July 2018
Volume 59, Issue 9
Open Access
ARVO Annual Meeting Abstract  |   July 2018
Relation of Personality Traits to Low Vision Rehabilitation Outcomes
Author Affiliations & Notes
  • Rath Itthipanichpong
    Ophthalmology, Johns Hopkins Wilmer Eye Institute, Baltimore, Maryland, United States
    Ophthalmology, Chulalongkorn University & King Chulalongkorn Memorial Hospital, Bangkok, Thailand
  • Judith Goldstein
    Ophthalmology, Johns Hopkins Wilmer Eye Institute, Baltimore, Maryland, United States
  • Robert W Massof
    Ophthalmology, Johns Hopkins Wilmer Eye Institute, Baltimore, Maryland, United States
  • Pradeep Y Ramulu
    Ophthalmology, Johns Hopkins Wilmer Eye Institute, Baltimore, Maryland, United States
  • Footnotes
    Commercial Relationships   Rath Itthipanichpong, None; Judith Goldstein, None; Robert Massof, None; Pradeep Ramulu, None
  • Footnotes
    Support  EY012045, Readers Digest Partners for Sight Foundation
Investigative Ophthalmology & Visual Science July 2018, Vol.59, 3910. doi:
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      Rath Itthipanichpong, Judith Goldstein, Robert W Massof, Pradeep Y Ramulu; Relation of Personality Traits to Low Vision Rehabilitation Outcomes. Invest. Ophthalmol. Vis. Sci. 2018;59(9):3910.

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      © ARVO (1962-2015); The Authors (2016-present)

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Abstract

Purpose : Low Vision Rehabilitation (LVR), in contrast to restorative procedures, uses behavioral strategies to help the patient perform vision-dependent activities. Predicting the treatment outcomes for individual patients is difficult. Successful LVR may depend on motivation and engagement by the patient in addition to level of visual impairment and patient's rehabilitation potential. Our aim is to determine if specific personality traits help predict LVR outcomes.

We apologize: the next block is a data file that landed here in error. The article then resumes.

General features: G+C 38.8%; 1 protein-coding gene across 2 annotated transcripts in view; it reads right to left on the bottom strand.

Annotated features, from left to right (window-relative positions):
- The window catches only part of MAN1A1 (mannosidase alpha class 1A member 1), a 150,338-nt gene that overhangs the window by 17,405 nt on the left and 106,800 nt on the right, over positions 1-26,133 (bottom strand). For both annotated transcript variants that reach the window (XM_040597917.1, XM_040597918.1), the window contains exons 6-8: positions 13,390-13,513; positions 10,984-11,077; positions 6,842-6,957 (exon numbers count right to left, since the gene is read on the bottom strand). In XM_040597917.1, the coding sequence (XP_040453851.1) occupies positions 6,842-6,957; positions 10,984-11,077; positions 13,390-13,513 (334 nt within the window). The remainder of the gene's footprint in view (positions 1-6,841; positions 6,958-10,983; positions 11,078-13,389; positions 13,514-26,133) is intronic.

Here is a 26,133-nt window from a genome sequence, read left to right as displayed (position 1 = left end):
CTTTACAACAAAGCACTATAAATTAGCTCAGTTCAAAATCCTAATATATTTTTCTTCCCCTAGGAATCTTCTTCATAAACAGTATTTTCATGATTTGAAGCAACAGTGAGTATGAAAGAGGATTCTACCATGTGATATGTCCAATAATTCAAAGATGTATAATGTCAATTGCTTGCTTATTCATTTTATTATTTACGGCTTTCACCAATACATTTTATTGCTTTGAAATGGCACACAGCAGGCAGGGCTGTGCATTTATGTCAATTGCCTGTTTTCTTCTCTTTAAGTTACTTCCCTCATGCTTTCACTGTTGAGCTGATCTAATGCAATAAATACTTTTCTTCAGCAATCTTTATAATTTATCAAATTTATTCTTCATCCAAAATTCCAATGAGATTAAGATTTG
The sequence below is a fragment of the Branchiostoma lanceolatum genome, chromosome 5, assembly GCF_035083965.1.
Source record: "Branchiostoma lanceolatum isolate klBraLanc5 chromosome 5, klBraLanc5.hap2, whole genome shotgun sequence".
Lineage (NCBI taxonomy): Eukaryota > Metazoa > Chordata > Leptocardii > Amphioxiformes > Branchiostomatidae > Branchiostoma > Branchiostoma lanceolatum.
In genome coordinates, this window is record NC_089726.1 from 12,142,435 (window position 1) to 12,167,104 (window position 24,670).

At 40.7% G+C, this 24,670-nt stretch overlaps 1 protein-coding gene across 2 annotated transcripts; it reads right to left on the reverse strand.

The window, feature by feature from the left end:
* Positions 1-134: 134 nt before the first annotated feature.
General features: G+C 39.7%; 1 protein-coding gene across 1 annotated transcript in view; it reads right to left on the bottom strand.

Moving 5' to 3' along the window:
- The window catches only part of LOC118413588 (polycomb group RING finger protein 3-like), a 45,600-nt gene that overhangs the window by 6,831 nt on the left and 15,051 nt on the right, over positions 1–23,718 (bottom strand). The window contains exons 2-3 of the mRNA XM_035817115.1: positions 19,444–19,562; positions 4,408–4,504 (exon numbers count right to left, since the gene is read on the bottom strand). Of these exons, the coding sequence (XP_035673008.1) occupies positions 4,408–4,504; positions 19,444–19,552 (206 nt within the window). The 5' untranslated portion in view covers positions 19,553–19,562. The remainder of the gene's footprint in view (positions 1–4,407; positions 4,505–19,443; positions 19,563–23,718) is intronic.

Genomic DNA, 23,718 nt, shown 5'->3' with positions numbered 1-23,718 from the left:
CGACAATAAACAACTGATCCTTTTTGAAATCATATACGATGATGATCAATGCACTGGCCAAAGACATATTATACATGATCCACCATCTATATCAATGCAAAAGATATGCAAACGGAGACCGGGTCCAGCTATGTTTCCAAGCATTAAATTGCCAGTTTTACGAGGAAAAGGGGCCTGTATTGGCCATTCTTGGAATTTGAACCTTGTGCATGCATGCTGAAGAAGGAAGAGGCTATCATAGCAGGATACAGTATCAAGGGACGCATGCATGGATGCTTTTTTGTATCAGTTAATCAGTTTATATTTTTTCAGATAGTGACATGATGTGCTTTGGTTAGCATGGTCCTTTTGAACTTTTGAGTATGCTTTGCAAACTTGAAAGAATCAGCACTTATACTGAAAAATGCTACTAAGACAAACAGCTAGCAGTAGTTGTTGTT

Methods : Data were collected as part of the Low Vision Rehabilitation Outcomes Study (LVROS), a prospective, observational study of new low vision patients seeking outpatient LVR services from 28 clinical centers in the U.S. from 2008 through 2011. The Revised NEO Personality Inventory (NEO PI-R) was administered by telephone at baseline to a consecutive series of 132 of the 768 study patients. The Activity Inventory (AI), a visual function questionnaire administered before and 6-9 months after LVR, was used to measure change in overall visual ability and in 4 functional domains: reading, visual motor, visual information processing and mobility (dependent variables). Neuroticism, Extraversion and Openness (NEO) were selected as the independent variables in linear regression models.

Results : The three NEO personality traits were mutually independent and not significantly correlated with depression or cognition. No significant relationship was observed between extraversion or openness traits and baseline visual abilities. Neuroticism was positively predictive of baseline mobility function (p=0.02). Neuroticism was also positively predictive of improvements in reading (p<0.003) and visual motor function (p=0.01) after LVR. Similarly, higher extraversion levels were predictive of improvements in visual information processing (p=0.03), while higher openness levels were predictive of improvements in reading function (p=0.02). No personality traits were predictive of changes in mobility function or overall change in visual ability (p>0.05 for all). When applying Bonferroni correction for multiple comparisons on changes in visual ability after LVR, only the relationship between neuroticism and improvements in reading function achieved statistical significance (alpha <0.05).

Conclusions : Assessment of personality traits, especially neuroticism, may provide useful information for predicting LVR outcomes in patients.

This is an abstract that was submitted for the 2018 ARVO Annual Meeting, held in Honolulu, Hawaii, April 29 - May 3, 2018.

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